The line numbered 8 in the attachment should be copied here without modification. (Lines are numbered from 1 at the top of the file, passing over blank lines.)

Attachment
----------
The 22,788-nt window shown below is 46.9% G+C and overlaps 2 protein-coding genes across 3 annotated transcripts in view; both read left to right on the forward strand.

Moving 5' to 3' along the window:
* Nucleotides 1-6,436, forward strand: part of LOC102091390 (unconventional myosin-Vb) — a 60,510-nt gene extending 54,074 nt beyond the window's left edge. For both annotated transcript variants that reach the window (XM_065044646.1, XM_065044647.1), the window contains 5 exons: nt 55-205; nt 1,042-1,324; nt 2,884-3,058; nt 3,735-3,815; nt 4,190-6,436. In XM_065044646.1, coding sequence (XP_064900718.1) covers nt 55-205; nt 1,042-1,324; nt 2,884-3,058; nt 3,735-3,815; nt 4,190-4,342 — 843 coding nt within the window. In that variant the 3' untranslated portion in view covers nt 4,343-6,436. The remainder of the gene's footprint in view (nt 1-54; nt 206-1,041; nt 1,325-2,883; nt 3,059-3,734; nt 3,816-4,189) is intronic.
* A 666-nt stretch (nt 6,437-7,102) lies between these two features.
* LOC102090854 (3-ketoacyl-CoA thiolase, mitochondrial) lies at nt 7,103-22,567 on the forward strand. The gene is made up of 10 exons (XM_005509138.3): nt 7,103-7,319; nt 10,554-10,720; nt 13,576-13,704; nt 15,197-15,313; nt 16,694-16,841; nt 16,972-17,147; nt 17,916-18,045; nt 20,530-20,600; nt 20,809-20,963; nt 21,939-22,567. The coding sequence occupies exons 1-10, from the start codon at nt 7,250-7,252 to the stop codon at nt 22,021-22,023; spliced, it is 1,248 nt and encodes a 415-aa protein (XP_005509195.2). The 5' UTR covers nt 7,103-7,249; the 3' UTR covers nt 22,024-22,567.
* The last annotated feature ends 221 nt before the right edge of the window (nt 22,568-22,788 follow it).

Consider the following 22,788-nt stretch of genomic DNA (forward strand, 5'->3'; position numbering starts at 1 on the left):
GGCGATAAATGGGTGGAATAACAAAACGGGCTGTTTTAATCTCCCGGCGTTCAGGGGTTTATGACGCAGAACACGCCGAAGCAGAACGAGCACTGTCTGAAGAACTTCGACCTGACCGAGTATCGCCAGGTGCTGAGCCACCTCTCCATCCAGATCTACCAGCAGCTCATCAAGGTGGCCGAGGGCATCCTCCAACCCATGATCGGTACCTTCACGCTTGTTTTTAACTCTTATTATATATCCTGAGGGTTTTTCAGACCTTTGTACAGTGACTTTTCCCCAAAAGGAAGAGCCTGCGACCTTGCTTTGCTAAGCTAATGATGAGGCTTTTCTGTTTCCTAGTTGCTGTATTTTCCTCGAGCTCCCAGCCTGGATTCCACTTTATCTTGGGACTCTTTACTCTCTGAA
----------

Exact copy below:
GGCGATAAATGGGTGGAATAACAAAACGGGCTGTTTTAATCTCCCGGCGTTCAGGGGTTTATGACGCAGAACACGCCGAAGCAGAACGAGCACTGTCTGAAGAACTTCGACCTGACCGAGTATCGCCAGGTGCTGAGCCACCTCTCCATCCAGATCTACCAGCAGCTCATCAAGGTGGCCGAGGGCATCCTCCAACCCATGATCGGTACCTTCACGCTTGTTTTTAACTCTTATTATATATCCTGAGGGTTTTTCAGACCTTTGTACAGTGACTTTTCCCCAAAAGGAAGAGCCTGCGACCTTGCTTTGCTAAGCTAATGATGAGGCTTTTCTGTTTCCTAGTTGCTGTATTTTCCTCGAGCTCCCAGCCTGGATTCCACTTTATCTTGGGACTCTTTACTCTCTGAA